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Perhaps Christians in general do not sufficiently consider that the Bible is an Eastern book, and that many of its obscurities do not arise in any intention of the sacred writers, but in the customs, manners, rites, ceremonies, and superstitions which by them are alluded to. Should these collections produce a similar effect on other minds that they have on my own, then will many be led to glorify God in the highest for His revealed system of purity and truth. I am not so weak as to suppose I have succeeded in casting light on all the obscurities I have contended with; but that I have, in many instances, attained that object, few candid minds will deny. For many years I lived in habits of comparative intimacy with the Hindoos, and mixed with them in their joyous and sorrowful scenes; and whatever I heard or saw, which promoted the object of my heart, was immediately noted down, and on my return home written at length, so that, on my arrival in this country, the manuscript had only to be copied in the order and books of the Old and New Testaments. I think it will be conceded, that no man who had not resided many years amongst the people, and who had not a tolerable knowledge of their language and various usages, could have written this book; and therefore I hope my readers will give me that degree of confidence which is necessary for the full enjoyment of the work. Some of my friends, either to excite my caution or my fears, have told me not to expect much mercy from the Reviewers; but my reply has been, there is nothing political or sectarian in these papers; that they relate to a book which is the common property of us all, and surely we ought all to feel pleasure in seeing its various and delightful truths illustrated and confirmed.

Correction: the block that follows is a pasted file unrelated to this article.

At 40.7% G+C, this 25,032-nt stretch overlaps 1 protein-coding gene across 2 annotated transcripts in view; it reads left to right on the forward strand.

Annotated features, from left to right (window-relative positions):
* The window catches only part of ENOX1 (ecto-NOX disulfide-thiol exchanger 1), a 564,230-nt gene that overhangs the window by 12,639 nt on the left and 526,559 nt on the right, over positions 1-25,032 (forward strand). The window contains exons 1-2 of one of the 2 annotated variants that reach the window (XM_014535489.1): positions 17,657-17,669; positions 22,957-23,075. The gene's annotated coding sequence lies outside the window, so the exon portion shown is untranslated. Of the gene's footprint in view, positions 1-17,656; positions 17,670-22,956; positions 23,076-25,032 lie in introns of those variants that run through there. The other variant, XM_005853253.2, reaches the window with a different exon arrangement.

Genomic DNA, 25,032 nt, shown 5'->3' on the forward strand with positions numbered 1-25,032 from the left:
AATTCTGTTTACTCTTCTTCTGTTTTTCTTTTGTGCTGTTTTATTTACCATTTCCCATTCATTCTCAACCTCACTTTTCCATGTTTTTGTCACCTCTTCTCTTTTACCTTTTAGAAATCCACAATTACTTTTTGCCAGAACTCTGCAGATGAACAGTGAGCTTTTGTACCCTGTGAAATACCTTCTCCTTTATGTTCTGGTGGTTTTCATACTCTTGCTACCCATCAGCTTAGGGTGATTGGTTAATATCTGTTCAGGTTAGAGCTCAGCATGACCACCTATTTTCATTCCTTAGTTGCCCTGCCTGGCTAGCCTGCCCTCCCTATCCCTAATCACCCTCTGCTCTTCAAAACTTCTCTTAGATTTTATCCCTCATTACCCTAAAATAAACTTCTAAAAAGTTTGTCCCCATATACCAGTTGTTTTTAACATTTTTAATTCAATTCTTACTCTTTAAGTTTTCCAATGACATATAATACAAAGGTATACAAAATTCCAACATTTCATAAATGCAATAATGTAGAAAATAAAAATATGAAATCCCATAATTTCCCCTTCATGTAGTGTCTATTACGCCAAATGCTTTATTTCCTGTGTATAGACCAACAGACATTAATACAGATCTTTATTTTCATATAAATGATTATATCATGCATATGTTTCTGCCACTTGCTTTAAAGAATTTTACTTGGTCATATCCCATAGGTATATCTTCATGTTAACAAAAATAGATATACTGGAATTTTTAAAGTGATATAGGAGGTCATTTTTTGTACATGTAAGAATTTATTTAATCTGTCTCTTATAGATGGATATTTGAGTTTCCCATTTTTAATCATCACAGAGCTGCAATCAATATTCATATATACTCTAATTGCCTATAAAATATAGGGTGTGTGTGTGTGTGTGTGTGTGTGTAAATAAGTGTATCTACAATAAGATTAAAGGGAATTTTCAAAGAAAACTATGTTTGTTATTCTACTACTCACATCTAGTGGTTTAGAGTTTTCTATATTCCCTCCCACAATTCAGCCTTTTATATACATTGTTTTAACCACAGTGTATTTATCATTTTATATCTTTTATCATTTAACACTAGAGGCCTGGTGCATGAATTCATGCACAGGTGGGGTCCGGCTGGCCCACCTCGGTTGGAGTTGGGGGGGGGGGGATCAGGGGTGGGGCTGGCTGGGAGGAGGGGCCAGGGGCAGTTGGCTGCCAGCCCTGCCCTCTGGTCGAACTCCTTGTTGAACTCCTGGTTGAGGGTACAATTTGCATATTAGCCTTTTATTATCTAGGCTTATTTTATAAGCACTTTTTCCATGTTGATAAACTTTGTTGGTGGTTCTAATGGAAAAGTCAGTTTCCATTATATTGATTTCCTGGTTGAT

The allusions to the abominations of heathenism in holy writ are exceedingly numerous ; and no wonder, for most of the writers had extensive intercourse with the idolaters. Look at Moses nurtured in the palace of heathen royalty ; he “was learned in all the wisdom of the Egyptians,” and the people he had to lead and govern were constantly inclined to the superstitions and impurities of heathenism. Who, then, can be surprised at the broad, the awful denunciations against that system as found in the first five books of the Holy Scriptures ?